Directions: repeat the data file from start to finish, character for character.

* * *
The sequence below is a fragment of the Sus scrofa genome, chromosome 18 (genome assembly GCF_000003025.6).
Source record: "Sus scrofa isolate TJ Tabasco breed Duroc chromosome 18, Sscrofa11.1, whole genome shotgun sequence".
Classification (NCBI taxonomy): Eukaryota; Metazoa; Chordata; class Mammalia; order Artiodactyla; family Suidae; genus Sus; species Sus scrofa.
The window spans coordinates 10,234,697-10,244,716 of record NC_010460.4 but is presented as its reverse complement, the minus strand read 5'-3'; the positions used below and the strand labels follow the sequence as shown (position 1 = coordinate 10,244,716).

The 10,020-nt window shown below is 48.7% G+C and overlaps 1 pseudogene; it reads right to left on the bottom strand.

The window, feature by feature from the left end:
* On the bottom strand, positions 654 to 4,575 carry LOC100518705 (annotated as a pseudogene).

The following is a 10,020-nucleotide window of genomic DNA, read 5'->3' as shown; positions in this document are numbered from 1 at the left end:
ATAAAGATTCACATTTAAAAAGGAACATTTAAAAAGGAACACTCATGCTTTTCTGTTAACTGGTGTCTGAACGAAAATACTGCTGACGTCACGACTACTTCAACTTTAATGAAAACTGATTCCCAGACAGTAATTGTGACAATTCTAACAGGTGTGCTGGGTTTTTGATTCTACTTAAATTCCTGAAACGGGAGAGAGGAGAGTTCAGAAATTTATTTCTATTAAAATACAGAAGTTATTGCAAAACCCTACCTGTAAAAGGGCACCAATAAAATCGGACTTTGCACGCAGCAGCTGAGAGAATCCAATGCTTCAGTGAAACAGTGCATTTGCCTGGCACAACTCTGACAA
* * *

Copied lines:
The sequence below is a fragment of the Sus scrofa genome, chromosome 18 (genome assembly GCF_000003025.6).
Source record: "Sus scrofa isolate TJ Tabasco breed Duroc chromosome 18, Sscrofa11.1, whole genome shotgun sequence".
Classification (NCBI taxonomy): Eukaryota; Metazoa; Chordata; class Mammalia; order Artiodactyla; family Suidae; genus Sus; species Sus scrofa.
The window spans coordinates 10,234,697-10,244,716 of record NC_010460.4 but is presented as its reverse complement, the minus strand read 5'-3'; the positions used below and the strand labels follow the sequence as shown (position 1 = coordinate 10,244,716).

The 10,020-nt window shown below is 48.7% G+C and overlaps 1 pseudogene; it reads right to left on the bottom strand.

The window, feature by feature from the left end:
* On the bottom strand, positions 654 to 4,575 carry LOC100518705 (annotated as a pseudogene).

The following is a 10,020-nucleotide window of genomic DNA, read 5'->3' as shown; positions in this document are numbered from 1 at the left end:
ATAAAGATTCACATTTAAAAAGGAACATTTAAAAAGGAACACTCATGCTTTTCTGTTAACTGGTGTCTGAACGAAAATACTGCTGACGTCACGACTACTTCAACTTTAATGAAAACTGATTCCCAGACAGTAATTGTGACAATTCTAACAGGTGTGCTGGGTTTTTGATTCTACTTAAATTCCTGAAACGGGAGAGAGGAGAGTTCAGAAATTTATTTCTATTAAAATACAGAAGTTATTGCAAAACCCTACCTGTAAAAGGGCACCAATAAAATCGGACTTTGCACGCAGCAGCTGAGAGAATCCAATGCTTCAGTGAAACAGTGCATTTGCCTGGCACAACTCTGACAA